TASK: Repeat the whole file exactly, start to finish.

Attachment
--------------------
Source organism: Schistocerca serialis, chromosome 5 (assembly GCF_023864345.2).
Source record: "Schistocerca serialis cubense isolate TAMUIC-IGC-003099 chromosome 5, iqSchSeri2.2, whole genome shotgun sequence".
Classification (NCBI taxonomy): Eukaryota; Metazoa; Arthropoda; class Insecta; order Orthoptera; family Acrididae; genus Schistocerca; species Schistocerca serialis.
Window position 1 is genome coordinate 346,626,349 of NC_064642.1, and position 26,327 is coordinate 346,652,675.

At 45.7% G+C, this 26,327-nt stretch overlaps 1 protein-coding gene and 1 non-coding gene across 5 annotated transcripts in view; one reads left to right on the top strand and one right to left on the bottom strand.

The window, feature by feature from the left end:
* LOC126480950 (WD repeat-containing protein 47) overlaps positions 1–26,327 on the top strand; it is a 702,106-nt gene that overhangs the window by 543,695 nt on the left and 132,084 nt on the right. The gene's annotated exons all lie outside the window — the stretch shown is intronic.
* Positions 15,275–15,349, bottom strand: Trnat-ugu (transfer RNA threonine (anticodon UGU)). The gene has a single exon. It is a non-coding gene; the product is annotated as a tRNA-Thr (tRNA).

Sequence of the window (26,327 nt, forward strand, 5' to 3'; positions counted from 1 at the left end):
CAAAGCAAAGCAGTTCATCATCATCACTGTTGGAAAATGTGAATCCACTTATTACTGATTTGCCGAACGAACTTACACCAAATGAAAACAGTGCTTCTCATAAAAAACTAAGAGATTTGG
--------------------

Source organism: Schistocerca serialis, chromosome 5 (assembly GCF_023864345.2).
Source record: "Schistocerca serialis cubense isolate TAMUIC-IGC-003099 chromosome 5, iqSchSeri2.2, whole genome shotgun sequence".
Classification (NCBI taxonomy): Eukaryota; Metazoa; Arthropoda; class Insecta; order Orthoptera; family Acrididae; genus Schistocerca; species Schistocerca serialis.
Window position 1 is genome coordinate 346,626,349 of NC_064642.1, and position 26,327 is coordinate 346,652,675.

At 45.7% G+C, this 26,327-nt stretch overlaps 1 protein-coding gene and 1 non-coding gene across 5 annotated transcripts in view; one reads left to right on the top strand and one right to left on the bottom strand.

The window, feature by feature from the left end:
* LOC126480950 (WD repeat-containing protein 47) overlaps positions 1–26,327 on the top strand; it is a 702,106-nt gene that overhangs the window by 543,695 nt on the left and 132,084 nt on the right. The gene's annotated exons all lie outside the window — the stretch shown is intronic.
* Positions 15,275–15,349, bottom strand: Trnat-ugu (transfer RNA threonine (anticodon UGU)). The gene has a single exon. It is a non-coding gene; the product is annotated as a tRNA-Thr (tRNA).

Sequence of the window (26,327 nt, forward strand, 5' to 3'; positions counted from 1 at the left end):
CAAAGCAAAGCAGTTCATCATCATCACTGTTGGAAAATGTGAATCCACTTATTACTGATTTGCCGAACGAACTTACACCAAATGAAAACAGTGCTTCTCATAAAAAACTAAGAGATTTGG